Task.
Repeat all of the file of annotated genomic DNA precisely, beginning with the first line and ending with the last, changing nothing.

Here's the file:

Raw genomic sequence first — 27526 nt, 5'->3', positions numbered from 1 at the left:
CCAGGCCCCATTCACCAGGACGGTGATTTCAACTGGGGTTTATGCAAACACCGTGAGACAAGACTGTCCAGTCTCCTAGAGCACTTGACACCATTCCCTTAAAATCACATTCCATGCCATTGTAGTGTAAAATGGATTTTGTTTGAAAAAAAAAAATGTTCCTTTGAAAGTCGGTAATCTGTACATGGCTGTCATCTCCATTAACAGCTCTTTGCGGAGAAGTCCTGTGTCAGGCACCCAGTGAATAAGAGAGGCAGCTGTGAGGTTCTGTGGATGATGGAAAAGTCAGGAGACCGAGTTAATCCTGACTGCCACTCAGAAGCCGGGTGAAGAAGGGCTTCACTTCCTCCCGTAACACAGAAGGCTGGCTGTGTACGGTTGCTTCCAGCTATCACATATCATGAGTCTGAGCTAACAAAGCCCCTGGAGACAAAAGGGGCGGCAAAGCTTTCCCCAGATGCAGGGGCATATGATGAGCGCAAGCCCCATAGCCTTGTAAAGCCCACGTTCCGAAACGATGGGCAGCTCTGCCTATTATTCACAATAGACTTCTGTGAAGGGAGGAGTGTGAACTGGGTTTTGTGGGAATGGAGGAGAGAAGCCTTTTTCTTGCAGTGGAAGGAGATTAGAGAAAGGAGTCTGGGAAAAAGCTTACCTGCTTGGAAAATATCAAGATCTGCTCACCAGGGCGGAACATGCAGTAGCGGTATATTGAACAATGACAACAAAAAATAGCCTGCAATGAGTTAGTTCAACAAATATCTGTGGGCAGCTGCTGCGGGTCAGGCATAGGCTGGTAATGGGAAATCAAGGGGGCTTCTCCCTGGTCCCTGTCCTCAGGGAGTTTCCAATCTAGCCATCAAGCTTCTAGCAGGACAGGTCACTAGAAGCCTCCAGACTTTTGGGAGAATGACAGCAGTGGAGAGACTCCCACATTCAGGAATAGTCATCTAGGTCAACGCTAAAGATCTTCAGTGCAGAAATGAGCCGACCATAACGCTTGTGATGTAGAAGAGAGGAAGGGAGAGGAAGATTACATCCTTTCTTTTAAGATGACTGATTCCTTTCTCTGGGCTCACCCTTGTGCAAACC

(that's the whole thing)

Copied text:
Raw genomic sequence first — 27526 nt, 5'->3', positions numbered from 1 at the left:
CCAGGCCCCATTCACCAGGACGGTGATTTCAACTGGGGTTTATGCAAACACCGTGAGACAAGACTGTCCAGTCTCCTAGAGCACTTGACACCATTCCCTTAAAATCACATTCCATGCCATTGTAGTGTAAAATGGATTTTGTTTGAAAAAAAAAAATGTTCCTTTGAAAGTCGGTAATCTGTACATGGCTGTCATCTCCATTAACAGCTCTTTGCGGAGAAGTCCTGTGTCAGGCACCCAGTGAATAAGAGAGGCAGCTGTGAGGTTCTGTGGATGATGGAAAAGTCAGGAGACCGAGTTAATCCTGACTGCCACTCAGAAGCCGGGTGAAGAAGGGCTTCACTTCCTCCCGTAACACAGAAGGCTGGCTGTGTACGGTTGCTTCCAGCTATCACATATCATGAGTCTGAGCTAACAAAGCCCCTGGAGACAAAAGGGGCGGCAAAGCTTTCCCCAGATGCAGGGGCATATGATGAGCGCAAGCCCCATAGCCTTGTAAAGCCCACGTTCCGAAACGATGGGCAGCTCTGCCTATTATTCACAATAGACTTCTGTGAAGGGAGGAGTGTGAACTGGGTTTTGTGGGAATGGAGGAGAGAAGCCTTTTTCTTGCAGTGGAAGGAGATTAGAGAAAGGAGTCTGGGAAAAAGCTTACCTGCTTGGAAAATATCAAGATCTGCTCACCAGGGCGGAACATGCAGTAGCGGTATATTGAACAATGACAACAAAAAATAGCCTGCAATGAGTTAGTTCAACAAATATCTGTGGGCAGCTGCTGCGGGTCAGGCATAGGCTGGTAATGGGAAATCAAGGGGGCTTCTCCCTGGTCCCTGTCCTCAGGGAGTTTCCAATCTAGCCATCAAGCTTCTAGCAGGACAGGTCACTAGAAGCCTCCAGACTTTTGGGAGAATGACAGCAGTGGAGAGACTCCCACATTCAGGAATAGTCATCTAGGTCAACGCTAAAGATCTTCAGTGCAGAAATGAGCCGACCATAACGCTTGTGATGTAGAAGAGAGGAAGGGAGAGGAAGATTACATCCTTTCTTTTAAGATGACTGATTCCTTTCTCTGGGCTCACCCTTGTGCAAACC